Thursday, July 18, 2024

Solar solution for Tahitai penguins

Wellington City Council will install solar lights with a penguin-friendly amber glow over the next few weeks to provide better visibility on the darkest stretch of Tahitai – the award-winning harbourside walking and bike route.

Thirteen solar lights with charging panels integrated into the lighting poles are being installed to light the paths adjacent to Cobham Drive between the two big roundabouts at Calabar Road and Troy Street.

Council says the new lights will make it safer and easier to use this section – particularly during the winter months when shorter daylight hours often mean people need to use the coastal route after dark or before it gets light.

When no-one is around, the lights will be orangey and dim, but they will brighten up briefly when people walk, run or bike through. 

The lights have smart motion sensors and can be remotely programmed and fine-tuned. They were chosen in part because they can produce light of a colour and type that is unlikely to deter kororā, little blue penguins, which nest and rest in the area. 

Department of Conservation senior ranger biodiversity, Brent Tandy, who was an advisor during planning and construction, says the project us a good example of how things should be done.

“It’s about finding ways to balance the needs of wildlife with those of people, and making shared routes like this accessible for humans and penguins alike,” he said.

Ligman, the company that manufacture the lights, says the amber LED has a narrow long wave-length that is friendlier for nocturnal animals, insects and plant life while still providing enough light for safe movement and orientation.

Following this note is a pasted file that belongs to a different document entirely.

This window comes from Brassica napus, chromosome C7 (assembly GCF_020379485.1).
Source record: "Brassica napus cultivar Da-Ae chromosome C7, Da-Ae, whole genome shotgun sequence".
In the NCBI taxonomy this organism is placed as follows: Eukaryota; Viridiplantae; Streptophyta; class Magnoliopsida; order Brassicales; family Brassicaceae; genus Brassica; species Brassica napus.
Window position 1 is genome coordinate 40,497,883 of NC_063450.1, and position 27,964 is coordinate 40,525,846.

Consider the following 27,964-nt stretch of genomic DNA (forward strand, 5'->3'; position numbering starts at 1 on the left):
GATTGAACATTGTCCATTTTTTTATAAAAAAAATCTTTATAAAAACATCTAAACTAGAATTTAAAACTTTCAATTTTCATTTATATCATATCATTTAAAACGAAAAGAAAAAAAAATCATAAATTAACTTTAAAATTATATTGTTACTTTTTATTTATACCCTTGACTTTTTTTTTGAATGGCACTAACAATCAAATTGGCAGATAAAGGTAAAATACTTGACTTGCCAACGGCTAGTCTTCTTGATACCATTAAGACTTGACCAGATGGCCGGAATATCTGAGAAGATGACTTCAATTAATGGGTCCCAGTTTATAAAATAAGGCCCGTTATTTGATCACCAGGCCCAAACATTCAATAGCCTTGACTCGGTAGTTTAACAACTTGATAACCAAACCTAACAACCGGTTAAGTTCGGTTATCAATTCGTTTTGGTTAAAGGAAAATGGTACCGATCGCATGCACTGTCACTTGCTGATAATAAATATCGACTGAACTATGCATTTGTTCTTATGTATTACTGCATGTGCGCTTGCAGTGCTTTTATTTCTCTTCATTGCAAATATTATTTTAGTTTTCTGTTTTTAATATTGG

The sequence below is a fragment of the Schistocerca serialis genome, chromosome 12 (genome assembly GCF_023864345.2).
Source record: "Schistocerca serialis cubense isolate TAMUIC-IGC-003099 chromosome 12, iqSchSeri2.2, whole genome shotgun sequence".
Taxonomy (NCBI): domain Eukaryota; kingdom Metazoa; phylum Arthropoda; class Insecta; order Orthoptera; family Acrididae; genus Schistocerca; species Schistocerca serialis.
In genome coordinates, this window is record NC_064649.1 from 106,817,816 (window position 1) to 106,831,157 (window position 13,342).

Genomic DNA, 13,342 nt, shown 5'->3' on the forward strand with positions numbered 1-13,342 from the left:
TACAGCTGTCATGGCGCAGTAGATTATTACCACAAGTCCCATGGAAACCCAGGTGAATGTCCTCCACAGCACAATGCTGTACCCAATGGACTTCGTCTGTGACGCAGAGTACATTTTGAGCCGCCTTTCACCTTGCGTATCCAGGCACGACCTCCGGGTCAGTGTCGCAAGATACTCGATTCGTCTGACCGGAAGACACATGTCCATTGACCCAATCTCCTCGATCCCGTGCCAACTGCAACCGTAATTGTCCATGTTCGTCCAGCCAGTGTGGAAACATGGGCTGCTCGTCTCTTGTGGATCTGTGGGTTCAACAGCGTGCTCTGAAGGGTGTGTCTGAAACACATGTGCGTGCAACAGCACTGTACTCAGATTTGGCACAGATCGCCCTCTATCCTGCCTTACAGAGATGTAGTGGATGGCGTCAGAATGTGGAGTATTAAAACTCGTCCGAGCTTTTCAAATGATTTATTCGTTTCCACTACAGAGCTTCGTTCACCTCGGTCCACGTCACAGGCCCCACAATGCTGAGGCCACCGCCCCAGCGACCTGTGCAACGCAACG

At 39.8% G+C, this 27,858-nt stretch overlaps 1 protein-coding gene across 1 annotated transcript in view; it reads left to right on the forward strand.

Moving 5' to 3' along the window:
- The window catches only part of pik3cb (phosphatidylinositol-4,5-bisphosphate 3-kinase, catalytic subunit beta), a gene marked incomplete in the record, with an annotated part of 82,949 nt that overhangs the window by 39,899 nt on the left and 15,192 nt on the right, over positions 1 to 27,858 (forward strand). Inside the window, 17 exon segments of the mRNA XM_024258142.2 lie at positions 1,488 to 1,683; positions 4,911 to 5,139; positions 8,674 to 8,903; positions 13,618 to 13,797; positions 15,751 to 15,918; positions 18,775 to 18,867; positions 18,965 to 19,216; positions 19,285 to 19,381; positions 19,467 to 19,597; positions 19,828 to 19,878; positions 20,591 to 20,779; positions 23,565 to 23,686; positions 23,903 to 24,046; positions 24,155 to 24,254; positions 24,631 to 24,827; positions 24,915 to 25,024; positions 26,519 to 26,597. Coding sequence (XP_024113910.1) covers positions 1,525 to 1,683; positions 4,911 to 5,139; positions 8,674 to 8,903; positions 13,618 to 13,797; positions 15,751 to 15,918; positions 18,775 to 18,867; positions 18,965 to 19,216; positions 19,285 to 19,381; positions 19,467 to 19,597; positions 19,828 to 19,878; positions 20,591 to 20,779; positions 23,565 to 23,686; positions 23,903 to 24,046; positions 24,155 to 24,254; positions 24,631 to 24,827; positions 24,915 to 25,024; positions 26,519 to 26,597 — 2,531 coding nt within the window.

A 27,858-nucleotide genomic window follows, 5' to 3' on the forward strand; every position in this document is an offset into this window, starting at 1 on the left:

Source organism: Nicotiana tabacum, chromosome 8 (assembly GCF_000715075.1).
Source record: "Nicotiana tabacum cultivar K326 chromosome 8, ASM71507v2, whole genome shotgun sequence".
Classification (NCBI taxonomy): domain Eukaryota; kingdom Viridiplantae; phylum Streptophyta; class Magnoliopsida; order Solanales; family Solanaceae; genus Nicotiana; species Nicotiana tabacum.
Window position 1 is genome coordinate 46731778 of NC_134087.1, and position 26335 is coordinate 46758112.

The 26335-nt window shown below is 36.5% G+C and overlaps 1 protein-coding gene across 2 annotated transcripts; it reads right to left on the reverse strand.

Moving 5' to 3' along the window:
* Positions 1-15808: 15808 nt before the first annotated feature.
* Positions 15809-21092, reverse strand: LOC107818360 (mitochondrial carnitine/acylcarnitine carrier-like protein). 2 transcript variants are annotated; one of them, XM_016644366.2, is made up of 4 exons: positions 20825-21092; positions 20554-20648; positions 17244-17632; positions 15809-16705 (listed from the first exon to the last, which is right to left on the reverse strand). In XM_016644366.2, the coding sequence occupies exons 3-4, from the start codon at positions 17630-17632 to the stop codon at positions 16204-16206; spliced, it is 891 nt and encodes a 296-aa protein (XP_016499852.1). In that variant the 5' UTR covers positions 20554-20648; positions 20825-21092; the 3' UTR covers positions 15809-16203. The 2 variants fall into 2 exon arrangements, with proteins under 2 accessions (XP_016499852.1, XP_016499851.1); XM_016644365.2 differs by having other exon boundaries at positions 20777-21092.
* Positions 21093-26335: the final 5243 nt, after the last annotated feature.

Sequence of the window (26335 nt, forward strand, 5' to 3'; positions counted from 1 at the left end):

The light will be directed towards the paths and away from the rock seawall, which was built to help protect the road and paths, but has nooks and crannies between the rocks that provide appealing places for penguins.

Image of Cobham Drive with cyclists and pedestrians using the new connection.

The solar lights were planned as part of the original project and cost around $326,000 including installation.

The solar panels are effectively wrapped around the lighting columns. This helps them to receive light evenly from the sun and sky during daylight hours, even in darker climates and seasons, and means they are good in windy locations.

Contractor, Downer, plans to begin work to install the lights today. Weather permitting, it will take around a month for the lights to be fully installed.

Holes will be dug for the foundations in the garden areas, steel reinforcing cages will then be installed, concreted and allowed to cure before the lighting poles are lifted into position using a crane.

Funded by Wellington City Council in partnership with Waka Kotahi, Council says the redevelopment of the area has been a team effort involving Taranaki Whānui, Downer, Places for Penguins, Predator Free Miramar, the Department of Conservation, the Kaikoura Ocean Research Institute, Greater Wellington, local schools, community groups and organisations, and many others.

The project has won multiple awards including the IPWEA New Zealand best public works project over $5million, a 2021 On the Go runner-up award for cycling built excellence, and a Living Streets Aotearoa Golden Foot walking award last year.

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